HOUSTON -- Just because the A’s are no longer in the running for a playoff spot does not mean they don’t still have something to play for.
In the case of Matt Olson, these final few days of the season provide an opportunity to put the finishing touches on a breakout campaign that has seen him emerge as one of the game’s elite all-around players.
Olson continued to put himself among some legendary company in Friday’s 8-6 victory over the Astros at Minute Maid Park by launching his 39th home run of the season. Coming off left-hander Framber Valdez in the sixth inning, the two-run blast was also his 22nd homer against a left-handed pitcher this year -- the most by any left-handed hitter over a single season in the expansion era (since 1961). That’s right: even more than Barry Bonds and Ken Griffey Jr., the two men with whom he had previously shared that record this season.
“It’s pretty cool,” Olson said of the achievement. “That’s something I’m going to be proud of. Coming up, I was a guy who wasn’t able to get in the lineup against lefties when I first came up.
“The lefty vs. righty stuff is something I don’t really put too much weight into. Everybody grew up hitting both sides.”
The most homers by any batter, lefty or righty, against left-handed pitching is a two-way tie between Cecil Fielder (1990) and Dick Allen (1966), both right-handed hitters, with 25.
“More home runs against left-handed pitching than any [left-hander] in history,” A’s manager Bob Melvin said. “To pass Bonds and Griffey in one season, [Olson] is a guy that was, at one time, getting platooned and not facing left-handed pitchers. That’s quite the feather in your hat. The two guys that he passed [are] legends.”
Shohei Ohtani and Vladimir Guerrero Jr. are still viewed far and away as the two frontrunners for the American League MVP Award. Based on Olson’s impressive numbers, though, the All-Star first baseman should have a solid case as a top-five vote-getter for the honor. He currently ranks fourth in OPS (.918), walks (88), RBIs (111), extra-base hits (74), and on-base percentage (.373), tied for fifth in home runs (39) and sixth in slugging percentage (.545) among AL hitters.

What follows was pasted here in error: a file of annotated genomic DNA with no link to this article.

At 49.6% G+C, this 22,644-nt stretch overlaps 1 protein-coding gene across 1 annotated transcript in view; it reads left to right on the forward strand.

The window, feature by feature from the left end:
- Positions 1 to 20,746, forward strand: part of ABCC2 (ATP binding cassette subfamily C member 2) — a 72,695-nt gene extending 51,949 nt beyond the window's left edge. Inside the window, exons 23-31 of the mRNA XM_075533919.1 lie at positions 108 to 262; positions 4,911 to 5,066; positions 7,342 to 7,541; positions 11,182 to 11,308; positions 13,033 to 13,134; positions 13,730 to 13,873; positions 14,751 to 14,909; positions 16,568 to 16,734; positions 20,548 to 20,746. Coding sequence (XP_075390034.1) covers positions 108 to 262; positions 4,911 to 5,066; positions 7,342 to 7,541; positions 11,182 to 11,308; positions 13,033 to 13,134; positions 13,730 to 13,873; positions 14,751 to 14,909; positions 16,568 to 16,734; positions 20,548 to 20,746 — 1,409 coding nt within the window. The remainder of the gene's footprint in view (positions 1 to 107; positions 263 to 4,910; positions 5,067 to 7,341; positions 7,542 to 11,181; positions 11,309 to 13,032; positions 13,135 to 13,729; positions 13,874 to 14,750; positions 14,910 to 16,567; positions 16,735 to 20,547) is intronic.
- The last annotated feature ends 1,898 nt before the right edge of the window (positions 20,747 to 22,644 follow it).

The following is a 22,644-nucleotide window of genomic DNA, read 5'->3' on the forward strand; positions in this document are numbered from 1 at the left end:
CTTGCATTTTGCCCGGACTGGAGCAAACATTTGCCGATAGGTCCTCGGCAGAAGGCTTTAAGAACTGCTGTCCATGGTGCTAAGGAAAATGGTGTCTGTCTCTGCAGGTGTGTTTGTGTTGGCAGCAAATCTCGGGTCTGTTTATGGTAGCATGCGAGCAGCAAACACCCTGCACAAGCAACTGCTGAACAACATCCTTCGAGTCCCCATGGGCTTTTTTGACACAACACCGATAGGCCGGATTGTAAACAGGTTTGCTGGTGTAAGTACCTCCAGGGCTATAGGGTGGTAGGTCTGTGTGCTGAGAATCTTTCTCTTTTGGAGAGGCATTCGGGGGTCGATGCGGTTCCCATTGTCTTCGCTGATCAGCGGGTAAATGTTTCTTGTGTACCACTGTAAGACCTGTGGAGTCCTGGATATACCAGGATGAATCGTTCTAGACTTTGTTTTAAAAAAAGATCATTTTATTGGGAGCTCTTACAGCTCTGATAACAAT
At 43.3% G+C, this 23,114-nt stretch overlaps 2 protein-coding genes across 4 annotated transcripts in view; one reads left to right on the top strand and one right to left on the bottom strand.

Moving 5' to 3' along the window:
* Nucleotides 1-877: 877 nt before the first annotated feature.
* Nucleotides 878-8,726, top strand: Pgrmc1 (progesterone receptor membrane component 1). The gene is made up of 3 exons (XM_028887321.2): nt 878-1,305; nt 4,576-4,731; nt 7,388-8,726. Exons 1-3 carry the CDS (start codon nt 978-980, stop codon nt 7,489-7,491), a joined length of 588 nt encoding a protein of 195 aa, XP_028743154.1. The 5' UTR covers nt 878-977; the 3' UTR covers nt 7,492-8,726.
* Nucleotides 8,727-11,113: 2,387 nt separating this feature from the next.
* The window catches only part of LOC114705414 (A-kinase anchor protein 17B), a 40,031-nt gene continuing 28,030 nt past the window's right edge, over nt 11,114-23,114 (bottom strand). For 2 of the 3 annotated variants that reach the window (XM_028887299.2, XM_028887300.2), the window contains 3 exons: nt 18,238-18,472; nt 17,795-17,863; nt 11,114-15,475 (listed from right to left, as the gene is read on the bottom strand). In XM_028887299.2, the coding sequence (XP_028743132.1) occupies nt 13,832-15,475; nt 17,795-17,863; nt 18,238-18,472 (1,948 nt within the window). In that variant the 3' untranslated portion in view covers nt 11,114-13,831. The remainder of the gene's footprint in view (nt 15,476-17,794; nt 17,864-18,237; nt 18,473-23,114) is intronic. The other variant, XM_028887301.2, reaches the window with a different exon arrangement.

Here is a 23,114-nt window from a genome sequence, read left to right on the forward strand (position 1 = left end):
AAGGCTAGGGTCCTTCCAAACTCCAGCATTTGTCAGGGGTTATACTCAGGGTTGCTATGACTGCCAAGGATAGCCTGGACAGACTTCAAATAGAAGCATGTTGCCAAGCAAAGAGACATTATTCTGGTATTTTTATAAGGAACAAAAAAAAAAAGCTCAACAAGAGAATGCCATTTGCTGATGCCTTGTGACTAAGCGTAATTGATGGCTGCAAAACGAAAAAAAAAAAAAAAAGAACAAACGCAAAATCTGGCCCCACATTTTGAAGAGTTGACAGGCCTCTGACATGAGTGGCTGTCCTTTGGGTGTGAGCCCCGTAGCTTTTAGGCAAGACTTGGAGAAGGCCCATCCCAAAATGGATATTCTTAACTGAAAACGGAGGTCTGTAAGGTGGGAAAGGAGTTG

Between Olson’s standout offensive production and stellar defense that has him in strong contention for a third Gold Glove Award, this 27-year-old star is one of the main reasons for optimism about the A’s making a push towards a return to the postseason next season.
“I’m really happy with taking the offseason to address things I felt I needed to address,” Olson said. “I feel like I took another step as a player. I’m throwing away less at-bats. It’s led to better results.”
Another bright spot for next season should come in the rotation with Sean Manaea, who capped his own impressive campaign with a solid outing in his final start of 2021. The left-hander limited the Astros to two runs on seven hits with six strikeouts across 5 2/3 innings on Friday to pick up his 11th win.
For the season, Manaea finishes setting career highs in strikeouts (194) and innings pitched (179 1/3) to go with a 3.91 ERA.
“He had a terrific season. He really did,” Melvin said of Manaea. “There were a couple of starts that brought the ERA up. There was a period of time when he wasn’t at his best. But overall, to finish the year with less than a 4.00 ERA and the innings that he gave us, one of the better starters in the American League.”
Next up for Olson is to reach that prestigious 40-home run mark. It’s a feat that has only been accomplished twice by left-handed hitters in A’s history. Reggie Jackson crushed 47 in 1969 while Jason Giambi hit 43 in 2000.
Should Olson reach 40, he’d also be just the second A’s player in the last 20 years to do so. Khris Davis did it three straight seasons from 2016-18.
“Every day, you can count on him,” Manaea said of Olson. “Just incredible. I’ve been playing with him since 2015, so it’s just crazy watching that progression. He’s been unbelievable. I’m super happy for him.”